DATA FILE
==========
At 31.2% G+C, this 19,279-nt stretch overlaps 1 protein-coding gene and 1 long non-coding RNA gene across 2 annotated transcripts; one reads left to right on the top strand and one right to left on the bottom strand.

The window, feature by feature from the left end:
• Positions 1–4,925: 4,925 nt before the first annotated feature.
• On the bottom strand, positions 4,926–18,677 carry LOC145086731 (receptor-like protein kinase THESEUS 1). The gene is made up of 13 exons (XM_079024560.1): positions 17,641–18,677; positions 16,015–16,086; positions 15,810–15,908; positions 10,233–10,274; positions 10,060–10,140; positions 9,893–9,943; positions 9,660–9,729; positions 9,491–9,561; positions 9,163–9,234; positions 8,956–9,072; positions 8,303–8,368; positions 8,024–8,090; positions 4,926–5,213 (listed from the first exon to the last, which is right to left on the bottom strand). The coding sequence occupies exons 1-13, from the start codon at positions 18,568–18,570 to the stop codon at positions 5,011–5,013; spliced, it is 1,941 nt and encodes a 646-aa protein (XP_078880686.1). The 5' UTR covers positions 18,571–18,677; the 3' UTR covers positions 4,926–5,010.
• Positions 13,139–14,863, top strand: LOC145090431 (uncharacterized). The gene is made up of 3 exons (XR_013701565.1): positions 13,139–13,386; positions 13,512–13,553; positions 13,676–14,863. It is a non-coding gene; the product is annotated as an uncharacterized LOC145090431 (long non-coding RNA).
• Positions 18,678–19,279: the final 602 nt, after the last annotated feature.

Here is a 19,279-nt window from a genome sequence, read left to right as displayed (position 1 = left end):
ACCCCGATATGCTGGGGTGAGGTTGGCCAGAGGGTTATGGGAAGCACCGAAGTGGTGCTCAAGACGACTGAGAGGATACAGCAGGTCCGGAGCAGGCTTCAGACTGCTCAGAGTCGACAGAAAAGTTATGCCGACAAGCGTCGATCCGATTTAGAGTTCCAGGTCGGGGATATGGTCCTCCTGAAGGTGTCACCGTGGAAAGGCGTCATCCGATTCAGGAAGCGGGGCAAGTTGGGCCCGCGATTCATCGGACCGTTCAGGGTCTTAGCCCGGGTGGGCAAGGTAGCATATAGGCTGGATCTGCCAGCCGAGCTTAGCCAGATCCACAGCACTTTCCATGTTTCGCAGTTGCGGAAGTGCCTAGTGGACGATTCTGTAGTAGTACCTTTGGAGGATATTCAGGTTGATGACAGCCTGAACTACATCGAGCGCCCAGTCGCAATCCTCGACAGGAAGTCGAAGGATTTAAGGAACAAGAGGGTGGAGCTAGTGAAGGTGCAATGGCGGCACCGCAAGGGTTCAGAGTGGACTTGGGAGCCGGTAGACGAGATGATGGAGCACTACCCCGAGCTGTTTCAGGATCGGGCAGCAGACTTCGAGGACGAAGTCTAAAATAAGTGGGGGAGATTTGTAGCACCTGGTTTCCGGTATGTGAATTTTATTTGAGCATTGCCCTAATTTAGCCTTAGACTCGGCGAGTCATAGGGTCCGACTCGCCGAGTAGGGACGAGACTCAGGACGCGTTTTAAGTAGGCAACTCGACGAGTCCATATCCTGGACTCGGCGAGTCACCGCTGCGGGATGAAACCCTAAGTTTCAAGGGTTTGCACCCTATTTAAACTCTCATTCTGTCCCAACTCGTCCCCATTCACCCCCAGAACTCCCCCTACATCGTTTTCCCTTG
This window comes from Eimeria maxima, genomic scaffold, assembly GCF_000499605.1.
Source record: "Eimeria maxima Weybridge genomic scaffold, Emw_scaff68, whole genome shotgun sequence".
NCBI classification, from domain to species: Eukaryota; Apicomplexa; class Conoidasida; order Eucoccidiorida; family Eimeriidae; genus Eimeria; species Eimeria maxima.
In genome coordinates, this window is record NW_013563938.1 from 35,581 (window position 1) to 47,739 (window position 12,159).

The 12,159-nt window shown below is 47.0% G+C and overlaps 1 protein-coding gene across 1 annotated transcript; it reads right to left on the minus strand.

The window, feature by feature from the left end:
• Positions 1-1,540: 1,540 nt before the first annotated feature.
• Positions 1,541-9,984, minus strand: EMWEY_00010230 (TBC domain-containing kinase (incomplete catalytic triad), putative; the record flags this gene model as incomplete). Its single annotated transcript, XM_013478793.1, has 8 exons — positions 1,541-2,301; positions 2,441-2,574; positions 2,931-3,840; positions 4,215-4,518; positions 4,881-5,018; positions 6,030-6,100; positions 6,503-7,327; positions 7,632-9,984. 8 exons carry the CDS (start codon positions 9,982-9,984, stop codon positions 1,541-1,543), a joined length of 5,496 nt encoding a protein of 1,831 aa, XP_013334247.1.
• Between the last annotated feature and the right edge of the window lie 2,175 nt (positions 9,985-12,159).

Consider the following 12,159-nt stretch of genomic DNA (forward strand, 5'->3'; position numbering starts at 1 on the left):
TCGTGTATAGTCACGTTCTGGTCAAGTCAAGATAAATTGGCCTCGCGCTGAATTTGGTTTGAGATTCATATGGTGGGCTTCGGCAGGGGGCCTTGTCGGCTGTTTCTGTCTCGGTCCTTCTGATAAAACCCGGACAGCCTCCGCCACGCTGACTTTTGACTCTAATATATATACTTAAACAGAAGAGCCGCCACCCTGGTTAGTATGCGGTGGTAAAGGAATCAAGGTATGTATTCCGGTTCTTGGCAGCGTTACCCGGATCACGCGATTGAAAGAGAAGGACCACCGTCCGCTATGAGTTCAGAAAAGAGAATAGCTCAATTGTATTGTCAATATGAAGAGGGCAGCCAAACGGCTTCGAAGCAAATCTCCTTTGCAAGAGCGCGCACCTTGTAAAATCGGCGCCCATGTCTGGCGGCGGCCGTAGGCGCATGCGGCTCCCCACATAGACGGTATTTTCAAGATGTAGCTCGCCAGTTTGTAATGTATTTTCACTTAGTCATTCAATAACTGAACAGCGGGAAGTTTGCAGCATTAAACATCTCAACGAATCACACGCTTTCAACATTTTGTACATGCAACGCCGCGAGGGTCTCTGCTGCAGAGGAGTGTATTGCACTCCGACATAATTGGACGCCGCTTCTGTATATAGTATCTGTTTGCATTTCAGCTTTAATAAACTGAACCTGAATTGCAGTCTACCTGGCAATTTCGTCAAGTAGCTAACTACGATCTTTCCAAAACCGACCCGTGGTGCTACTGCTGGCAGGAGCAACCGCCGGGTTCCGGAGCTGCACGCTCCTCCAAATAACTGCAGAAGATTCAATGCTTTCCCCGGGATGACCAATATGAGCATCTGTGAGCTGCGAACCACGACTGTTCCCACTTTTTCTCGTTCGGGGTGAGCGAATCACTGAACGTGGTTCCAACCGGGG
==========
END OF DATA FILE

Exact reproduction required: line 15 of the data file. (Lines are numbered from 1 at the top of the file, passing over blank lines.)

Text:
• Positions 1-1,540: 1,540 nt before the first annotated feature.